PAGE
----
Stocks Continue Slide Through Mid-Week As Bad News Is Bad News.

Wed pic

[Chart courtesy of]

1. Moving the Markets

U.S. stocks fell again, which is in line with the trend for the week thus far as for a long overdue change bad news is recognized as bad news.  Investors are pondering weaker-than-expected readings on job creation in the private sector last month, mixed with good news on the services sector of the economy. The slide today extended yesterday’s sell-off, which has pushed the Dow to a three-week low.

In economic news, payroll processor ADP said private employers created 156,000 new jobs in April, far below expectations of close to 200,000. The weak number raised concerns that the April jobs report released Friday by the government might also fall shy of the 200,000 estimate. Growth fears and overseas news also weighed on equities. Investor sentiment was hurt when a key Chinese manufacturing data point for April came in weak, causing growth fears to resurface once again.

On the plus side, the Institute for Supply Management’s April reading on the non-manufacturing part of the economy, or services sector, came in strong at 55.7, topping estimates of 54.8. March factory orders also topped analysts’ expectations, rising 1.1%. The nation’s trade deficit also narrowed in March to $40.4 billion.

A new worry-point for Wall Street is the recent strength in foreign currencies vs. the dollar. The yen is trading at an 18-month high vs.the greenback, which is likely to put further pressure on Japanese exporters and adding to angst over growth. The euro has also been climbing, putting a strain on eurozone firms that sell stuff abroad. We are also dealing with a stalled economy, with first-quarter GDP coming in below expectations at 0.5%.

2. ETFs in the Spotlight

In case you missed the announcement and description of this section, you can read it here again.

It features 10 broadly diversified ETFs from my HighVolume list as posted every Monday. Furthermore, they are screened for the lowest MaxDD% number meaning they have been showing better resistance to temporary sell offs than all others over the past year.

Here are the 10 candidates:


The above table simply demonstrates the magnitude with which some of the ETFs are fluctuating in regards to their positions above or below their respective individual trend lines (%M/A). A break below, represented by a negative number, shows weakness, while a break above, represented by a positive percentage, shows strength.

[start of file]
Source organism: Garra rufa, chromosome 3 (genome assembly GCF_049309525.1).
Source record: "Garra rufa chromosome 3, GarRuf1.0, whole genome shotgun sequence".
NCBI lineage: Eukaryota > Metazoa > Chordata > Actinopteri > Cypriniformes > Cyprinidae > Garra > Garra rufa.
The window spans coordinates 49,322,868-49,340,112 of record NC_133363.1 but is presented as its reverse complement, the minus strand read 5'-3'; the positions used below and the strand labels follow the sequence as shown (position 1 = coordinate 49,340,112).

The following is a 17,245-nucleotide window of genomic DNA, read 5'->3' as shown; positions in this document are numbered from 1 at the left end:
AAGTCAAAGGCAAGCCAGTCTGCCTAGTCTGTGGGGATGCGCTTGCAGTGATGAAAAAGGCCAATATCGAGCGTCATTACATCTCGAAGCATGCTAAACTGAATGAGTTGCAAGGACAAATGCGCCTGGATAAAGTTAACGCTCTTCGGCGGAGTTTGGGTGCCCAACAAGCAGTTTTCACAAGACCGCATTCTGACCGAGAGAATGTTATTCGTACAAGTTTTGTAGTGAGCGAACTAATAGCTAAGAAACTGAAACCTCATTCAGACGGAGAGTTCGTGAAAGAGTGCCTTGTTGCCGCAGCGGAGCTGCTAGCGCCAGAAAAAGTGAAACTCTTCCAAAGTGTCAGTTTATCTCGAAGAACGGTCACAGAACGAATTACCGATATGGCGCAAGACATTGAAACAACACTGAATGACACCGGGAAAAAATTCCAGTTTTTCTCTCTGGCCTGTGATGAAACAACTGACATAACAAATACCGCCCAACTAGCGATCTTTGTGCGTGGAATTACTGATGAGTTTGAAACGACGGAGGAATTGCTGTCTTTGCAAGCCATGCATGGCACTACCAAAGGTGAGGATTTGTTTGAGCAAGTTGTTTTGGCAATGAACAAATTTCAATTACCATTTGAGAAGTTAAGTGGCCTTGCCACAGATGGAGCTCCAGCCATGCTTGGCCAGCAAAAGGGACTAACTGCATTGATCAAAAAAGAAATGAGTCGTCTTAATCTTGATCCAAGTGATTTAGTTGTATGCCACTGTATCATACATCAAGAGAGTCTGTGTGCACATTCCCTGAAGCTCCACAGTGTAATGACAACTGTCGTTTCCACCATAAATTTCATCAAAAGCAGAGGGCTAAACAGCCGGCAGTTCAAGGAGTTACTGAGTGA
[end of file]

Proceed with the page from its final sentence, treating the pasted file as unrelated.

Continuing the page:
For hundreds of ETF/Mutual fund choices, be sure to reference Thursday’s StatSheet.

Year to date, here’s how the above candidates have fared so far:


Again, the first table above shows the position of the various ETFs in relation to their respective long term trend lines (%M/A), while the second one tracks their trailing sell stops in the “Off High” column. The “Action” column will signal a “Sell” once the -7.5% point has been taken out in the “Off High” column.

3. Trend Tracking Indexes (TTIs)

Our Domestic Trend Tracking Index (TTI) retreated again but remains on the bullish side of its trend line. The International one on the other hand, sank deeper into bearish territory.  Good thing we did not take any positions in that arena. I will watch for more bearish confirmation before declaring this short-lived Buy cycle to be over.

Here’s how we ended up:

Domestic TTI: +1.03% (last close +1.24%)—Buy signal effective 4/4/2016

International TTI: -1.04% (last close -0.40%)—Buy signal effective 4/28/2016

Disclosure: I am obliged to inform you that I, as well as advisory clients of mine, own some of these listed ETFs. Furthermore, they do not represent a specific investment recommendation for you, they merely show which ETFs from the universe I track are falling within the guidelines specified.

About Ulli Niemann

Ulli Niemann is the publisher of "The ETF Bully" and is a Registered Investment Advisor. Learn more
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